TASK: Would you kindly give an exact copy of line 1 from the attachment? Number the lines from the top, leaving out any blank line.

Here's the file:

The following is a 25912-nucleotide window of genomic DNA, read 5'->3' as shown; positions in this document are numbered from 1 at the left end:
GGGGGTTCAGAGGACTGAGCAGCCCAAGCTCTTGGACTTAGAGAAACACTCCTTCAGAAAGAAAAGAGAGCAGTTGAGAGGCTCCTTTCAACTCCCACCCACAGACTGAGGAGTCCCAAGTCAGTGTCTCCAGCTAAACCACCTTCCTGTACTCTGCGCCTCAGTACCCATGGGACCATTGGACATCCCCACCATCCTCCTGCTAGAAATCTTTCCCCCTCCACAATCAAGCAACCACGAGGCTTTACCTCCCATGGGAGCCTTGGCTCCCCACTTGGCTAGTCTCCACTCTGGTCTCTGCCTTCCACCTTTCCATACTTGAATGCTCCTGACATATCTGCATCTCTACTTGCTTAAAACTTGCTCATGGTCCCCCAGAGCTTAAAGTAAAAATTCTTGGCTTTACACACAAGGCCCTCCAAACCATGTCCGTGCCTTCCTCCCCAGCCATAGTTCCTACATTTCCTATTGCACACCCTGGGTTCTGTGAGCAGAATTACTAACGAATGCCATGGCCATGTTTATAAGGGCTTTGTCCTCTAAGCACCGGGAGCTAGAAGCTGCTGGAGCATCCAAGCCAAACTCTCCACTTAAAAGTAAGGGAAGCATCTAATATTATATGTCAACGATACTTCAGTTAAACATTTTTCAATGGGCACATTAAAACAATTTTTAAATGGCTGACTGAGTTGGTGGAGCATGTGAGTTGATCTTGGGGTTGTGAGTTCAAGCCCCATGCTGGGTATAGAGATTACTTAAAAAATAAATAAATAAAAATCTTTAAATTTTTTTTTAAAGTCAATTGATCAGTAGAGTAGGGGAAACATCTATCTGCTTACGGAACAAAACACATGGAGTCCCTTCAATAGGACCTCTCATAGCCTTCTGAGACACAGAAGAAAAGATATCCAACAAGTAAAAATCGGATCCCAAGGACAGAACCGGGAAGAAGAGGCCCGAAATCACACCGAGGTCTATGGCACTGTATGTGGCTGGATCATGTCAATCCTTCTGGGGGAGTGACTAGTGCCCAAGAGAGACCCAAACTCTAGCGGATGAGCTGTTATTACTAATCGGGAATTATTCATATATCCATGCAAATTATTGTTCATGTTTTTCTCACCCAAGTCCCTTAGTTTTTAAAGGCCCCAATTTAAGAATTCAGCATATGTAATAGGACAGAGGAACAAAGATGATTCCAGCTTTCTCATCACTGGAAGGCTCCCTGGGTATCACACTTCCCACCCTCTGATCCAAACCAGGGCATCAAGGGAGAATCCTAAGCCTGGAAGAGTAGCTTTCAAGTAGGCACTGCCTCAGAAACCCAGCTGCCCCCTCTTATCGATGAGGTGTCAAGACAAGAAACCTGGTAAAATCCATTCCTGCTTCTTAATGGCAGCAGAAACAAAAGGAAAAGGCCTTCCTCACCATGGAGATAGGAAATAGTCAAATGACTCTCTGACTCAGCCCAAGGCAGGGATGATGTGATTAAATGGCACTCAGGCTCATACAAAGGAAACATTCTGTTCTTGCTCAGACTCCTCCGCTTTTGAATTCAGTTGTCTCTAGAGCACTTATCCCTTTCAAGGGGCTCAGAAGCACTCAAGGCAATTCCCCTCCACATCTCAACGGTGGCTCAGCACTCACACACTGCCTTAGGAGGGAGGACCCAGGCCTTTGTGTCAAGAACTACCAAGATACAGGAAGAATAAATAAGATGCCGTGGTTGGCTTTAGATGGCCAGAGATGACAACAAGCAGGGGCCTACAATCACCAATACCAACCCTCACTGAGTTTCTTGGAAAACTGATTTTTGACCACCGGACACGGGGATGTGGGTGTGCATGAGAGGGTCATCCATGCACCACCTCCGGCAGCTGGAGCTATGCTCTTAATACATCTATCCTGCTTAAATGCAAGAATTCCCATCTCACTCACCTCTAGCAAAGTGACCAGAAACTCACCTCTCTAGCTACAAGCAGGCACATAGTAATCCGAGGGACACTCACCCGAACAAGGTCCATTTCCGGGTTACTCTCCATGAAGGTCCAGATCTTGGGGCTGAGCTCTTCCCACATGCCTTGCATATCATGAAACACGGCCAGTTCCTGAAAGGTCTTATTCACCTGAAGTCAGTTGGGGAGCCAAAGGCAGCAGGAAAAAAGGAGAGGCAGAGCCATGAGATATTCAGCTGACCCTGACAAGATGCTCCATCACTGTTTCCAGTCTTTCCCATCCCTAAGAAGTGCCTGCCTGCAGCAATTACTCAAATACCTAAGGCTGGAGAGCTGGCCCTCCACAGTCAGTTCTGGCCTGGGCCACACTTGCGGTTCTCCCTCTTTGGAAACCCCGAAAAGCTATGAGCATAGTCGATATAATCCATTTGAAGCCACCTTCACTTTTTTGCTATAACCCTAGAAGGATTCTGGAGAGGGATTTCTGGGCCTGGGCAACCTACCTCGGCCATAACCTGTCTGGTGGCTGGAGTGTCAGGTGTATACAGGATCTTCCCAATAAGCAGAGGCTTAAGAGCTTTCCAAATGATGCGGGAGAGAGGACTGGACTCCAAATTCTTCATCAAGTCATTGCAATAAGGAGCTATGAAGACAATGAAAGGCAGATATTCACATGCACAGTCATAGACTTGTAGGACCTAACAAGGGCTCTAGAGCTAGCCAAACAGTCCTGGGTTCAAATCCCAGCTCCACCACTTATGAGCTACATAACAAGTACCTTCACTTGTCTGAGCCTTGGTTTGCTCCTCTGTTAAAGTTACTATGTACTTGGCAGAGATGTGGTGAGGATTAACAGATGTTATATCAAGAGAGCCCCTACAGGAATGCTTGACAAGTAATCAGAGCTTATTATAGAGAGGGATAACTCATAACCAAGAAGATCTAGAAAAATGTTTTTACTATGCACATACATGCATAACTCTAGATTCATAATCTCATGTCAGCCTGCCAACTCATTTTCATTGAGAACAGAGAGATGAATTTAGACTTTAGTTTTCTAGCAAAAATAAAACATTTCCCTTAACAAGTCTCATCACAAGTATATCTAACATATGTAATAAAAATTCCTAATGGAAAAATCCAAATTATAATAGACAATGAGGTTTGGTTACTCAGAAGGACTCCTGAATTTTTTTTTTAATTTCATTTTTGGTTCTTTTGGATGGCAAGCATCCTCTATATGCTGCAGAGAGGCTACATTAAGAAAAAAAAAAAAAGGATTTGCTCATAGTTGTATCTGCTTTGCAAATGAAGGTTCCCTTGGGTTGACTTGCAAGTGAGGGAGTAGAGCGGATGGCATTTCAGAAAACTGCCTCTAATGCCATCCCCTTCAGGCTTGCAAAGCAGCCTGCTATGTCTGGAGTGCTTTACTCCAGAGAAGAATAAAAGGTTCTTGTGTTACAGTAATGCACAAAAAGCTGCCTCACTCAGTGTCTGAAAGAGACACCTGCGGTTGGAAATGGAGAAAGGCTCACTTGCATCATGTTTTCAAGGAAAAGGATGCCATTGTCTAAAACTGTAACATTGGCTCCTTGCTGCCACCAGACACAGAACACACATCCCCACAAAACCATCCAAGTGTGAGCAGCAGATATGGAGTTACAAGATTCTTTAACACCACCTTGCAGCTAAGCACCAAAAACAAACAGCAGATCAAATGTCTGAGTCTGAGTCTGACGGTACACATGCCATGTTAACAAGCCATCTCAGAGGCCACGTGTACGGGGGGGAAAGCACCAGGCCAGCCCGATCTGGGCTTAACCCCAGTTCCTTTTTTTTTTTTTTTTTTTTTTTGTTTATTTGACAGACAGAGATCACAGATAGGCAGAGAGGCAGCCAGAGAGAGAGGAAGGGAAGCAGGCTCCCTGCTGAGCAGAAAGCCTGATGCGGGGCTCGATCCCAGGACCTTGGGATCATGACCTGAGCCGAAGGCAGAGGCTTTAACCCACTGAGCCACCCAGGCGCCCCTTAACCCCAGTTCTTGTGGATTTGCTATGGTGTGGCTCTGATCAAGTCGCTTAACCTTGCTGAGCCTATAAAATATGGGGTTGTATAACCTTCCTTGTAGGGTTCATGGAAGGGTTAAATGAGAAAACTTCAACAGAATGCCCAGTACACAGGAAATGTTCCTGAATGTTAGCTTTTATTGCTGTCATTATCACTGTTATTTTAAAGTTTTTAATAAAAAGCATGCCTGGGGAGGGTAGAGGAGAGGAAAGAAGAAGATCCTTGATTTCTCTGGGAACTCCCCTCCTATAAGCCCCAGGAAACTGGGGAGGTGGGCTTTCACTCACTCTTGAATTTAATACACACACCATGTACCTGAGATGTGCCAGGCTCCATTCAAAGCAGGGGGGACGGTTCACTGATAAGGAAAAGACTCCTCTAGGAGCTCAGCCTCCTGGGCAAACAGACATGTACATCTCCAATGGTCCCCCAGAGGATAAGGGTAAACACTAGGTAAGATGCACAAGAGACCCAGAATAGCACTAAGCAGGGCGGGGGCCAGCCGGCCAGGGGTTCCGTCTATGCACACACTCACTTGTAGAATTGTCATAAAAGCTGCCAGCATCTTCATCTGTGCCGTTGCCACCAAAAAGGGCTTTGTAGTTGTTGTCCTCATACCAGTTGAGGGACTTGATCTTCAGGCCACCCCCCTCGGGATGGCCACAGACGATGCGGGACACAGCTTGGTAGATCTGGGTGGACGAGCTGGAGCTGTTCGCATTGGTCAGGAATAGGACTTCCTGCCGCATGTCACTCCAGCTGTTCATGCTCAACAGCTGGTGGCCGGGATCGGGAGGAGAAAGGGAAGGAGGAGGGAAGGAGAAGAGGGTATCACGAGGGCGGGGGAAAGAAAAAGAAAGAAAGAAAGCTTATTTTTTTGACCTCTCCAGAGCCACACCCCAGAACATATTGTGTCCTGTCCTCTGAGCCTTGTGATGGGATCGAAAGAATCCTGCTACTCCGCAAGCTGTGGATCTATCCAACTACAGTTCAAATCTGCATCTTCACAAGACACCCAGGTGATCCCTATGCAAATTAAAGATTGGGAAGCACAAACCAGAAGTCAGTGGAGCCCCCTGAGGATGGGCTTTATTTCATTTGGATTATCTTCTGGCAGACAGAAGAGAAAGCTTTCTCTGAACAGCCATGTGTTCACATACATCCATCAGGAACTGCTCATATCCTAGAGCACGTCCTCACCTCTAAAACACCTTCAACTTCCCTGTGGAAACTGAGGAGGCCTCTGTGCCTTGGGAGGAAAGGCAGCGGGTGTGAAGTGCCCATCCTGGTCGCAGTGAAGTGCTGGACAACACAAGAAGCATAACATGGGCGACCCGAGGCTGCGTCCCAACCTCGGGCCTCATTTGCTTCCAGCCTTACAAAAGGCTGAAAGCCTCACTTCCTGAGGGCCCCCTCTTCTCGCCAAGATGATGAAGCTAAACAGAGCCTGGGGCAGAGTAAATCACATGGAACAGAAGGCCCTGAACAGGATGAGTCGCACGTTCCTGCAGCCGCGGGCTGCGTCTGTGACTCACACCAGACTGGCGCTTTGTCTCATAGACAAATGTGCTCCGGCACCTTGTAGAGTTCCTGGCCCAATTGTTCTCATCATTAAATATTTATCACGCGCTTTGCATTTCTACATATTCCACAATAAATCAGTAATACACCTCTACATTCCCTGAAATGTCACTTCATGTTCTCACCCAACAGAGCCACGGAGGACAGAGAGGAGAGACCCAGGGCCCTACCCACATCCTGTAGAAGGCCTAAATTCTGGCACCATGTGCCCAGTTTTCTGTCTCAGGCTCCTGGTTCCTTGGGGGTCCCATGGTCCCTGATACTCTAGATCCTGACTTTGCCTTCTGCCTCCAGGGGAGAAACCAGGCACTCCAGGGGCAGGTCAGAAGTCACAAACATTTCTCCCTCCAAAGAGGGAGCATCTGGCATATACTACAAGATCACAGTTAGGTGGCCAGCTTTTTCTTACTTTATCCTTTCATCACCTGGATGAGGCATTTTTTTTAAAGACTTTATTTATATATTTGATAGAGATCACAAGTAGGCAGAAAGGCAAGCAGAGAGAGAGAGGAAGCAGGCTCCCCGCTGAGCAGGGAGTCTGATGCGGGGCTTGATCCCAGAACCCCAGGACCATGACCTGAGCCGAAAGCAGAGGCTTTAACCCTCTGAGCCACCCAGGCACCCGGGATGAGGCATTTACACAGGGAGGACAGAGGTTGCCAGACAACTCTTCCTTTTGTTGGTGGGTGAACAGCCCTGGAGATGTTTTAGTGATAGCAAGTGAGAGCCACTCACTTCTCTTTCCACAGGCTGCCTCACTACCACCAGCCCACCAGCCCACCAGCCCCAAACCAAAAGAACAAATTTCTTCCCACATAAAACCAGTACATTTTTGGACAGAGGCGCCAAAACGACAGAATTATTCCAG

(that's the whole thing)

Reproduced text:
The following is a 25912-nucleotide window of genomic DNA, read 5'->3' as shown; positions in this document are numbered from 1 at the left end: